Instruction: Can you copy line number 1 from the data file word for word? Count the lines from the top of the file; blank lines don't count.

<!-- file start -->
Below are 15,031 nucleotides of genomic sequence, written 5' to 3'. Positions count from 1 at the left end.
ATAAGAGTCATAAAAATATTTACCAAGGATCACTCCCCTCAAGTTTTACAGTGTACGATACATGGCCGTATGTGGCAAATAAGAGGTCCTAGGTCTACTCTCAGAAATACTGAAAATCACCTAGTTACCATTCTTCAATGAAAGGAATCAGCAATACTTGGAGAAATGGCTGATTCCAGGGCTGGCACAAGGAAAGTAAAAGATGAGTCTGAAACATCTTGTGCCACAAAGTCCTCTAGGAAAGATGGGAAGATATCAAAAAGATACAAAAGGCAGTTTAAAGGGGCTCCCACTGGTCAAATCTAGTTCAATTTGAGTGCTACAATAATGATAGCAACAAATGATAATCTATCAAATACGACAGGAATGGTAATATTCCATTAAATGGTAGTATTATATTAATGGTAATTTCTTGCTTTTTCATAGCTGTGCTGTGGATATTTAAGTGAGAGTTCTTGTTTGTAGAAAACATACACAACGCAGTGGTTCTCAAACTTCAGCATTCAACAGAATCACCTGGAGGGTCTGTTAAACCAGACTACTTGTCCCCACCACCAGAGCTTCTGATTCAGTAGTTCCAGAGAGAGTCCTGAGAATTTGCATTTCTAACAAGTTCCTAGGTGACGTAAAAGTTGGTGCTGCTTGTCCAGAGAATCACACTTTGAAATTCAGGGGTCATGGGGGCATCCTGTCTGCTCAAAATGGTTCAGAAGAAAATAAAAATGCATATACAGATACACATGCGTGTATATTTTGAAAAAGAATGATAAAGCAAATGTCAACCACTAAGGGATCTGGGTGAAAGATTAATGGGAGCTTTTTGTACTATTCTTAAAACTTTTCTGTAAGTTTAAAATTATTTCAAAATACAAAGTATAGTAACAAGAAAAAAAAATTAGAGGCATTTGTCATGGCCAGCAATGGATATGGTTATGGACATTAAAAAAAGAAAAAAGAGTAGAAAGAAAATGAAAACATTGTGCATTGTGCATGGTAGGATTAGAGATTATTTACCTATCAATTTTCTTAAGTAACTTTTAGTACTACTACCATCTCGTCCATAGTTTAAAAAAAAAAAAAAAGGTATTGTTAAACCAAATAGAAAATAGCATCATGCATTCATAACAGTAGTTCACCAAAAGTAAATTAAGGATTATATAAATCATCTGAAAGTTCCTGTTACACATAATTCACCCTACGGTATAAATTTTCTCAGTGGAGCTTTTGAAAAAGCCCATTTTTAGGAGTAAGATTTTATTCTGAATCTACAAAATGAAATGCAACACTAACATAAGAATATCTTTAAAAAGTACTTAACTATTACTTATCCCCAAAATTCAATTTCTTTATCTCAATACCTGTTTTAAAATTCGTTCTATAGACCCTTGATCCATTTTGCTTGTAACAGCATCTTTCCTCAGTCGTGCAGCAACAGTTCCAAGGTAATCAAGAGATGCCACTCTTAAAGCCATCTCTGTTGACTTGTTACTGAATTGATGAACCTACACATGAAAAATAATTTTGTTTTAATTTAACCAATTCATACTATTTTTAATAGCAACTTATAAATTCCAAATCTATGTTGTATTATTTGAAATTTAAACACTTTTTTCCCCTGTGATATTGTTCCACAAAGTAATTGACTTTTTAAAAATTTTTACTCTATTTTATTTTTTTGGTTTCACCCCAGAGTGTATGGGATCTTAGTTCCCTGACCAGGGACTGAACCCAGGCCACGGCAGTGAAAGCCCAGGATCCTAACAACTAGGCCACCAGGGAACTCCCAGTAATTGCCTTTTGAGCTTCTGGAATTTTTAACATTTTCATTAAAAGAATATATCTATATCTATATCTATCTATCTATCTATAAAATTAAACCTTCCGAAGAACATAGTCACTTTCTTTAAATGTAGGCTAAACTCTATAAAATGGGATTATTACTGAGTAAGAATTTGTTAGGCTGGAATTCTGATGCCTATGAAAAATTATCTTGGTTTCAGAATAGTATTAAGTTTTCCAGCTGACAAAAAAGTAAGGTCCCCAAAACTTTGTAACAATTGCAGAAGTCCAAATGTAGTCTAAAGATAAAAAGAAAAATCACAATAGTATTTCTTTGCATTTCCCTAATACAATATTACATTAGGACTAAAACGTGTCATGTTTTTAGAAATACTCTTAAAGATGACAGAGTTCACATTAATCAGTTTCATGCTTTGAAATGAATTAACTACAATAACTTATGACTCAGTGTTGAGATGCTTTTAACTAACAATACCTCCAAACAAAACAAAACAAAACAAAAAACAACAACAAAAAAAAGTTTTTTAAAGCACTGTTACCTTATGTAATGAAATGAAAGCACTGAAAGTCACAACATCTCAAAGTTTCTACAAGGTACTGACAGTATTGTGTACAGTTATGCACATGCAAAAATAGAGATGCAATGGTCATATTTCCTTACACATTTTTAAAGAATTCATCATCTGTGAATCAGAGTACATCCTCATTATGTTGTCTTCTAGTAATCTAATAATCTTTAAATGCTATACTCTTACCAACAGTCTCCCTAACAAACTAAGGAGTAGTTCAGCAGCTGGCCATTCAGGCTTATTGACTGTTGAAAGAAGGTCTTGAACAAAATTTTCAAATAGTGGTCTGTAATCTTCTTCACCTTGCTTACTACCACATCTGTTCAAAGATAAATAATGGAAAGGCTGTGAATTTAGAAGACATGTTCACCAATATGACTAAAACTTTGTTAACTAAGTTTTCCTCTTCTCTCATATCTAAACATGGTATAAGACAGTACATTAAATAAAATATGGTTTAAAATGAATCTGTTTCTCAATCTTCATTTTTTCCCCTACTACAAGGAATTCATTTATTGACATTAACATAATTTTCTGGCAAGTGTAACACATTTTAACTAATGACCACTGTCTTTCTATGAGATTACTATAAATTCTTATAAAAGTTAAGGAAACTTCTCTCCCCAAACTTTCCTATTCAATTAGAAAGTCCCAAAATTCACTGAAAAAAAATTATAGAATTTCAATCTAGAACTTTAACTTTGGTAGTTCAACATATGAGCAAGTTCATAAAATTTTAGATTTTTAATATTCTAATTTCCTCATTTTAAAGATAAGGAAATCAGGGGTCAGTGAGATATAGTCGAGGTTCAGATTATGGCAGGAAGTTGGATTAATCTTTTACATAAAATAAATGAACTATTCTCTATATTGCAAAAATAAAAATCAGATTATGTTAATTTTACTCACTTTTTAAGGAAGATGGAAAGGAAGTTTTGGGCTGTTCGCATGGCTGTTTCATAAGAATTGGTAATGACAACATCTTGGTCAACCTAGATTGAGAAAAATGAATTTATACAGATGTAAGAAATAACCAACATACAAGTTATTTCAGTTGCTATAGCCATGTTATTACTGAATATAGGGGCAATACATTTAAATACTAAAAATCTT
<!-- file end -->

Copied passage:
Below are 15,031 nucleotides of genomic sequence, written 5' to 3'. Positions count from 1 at the left end.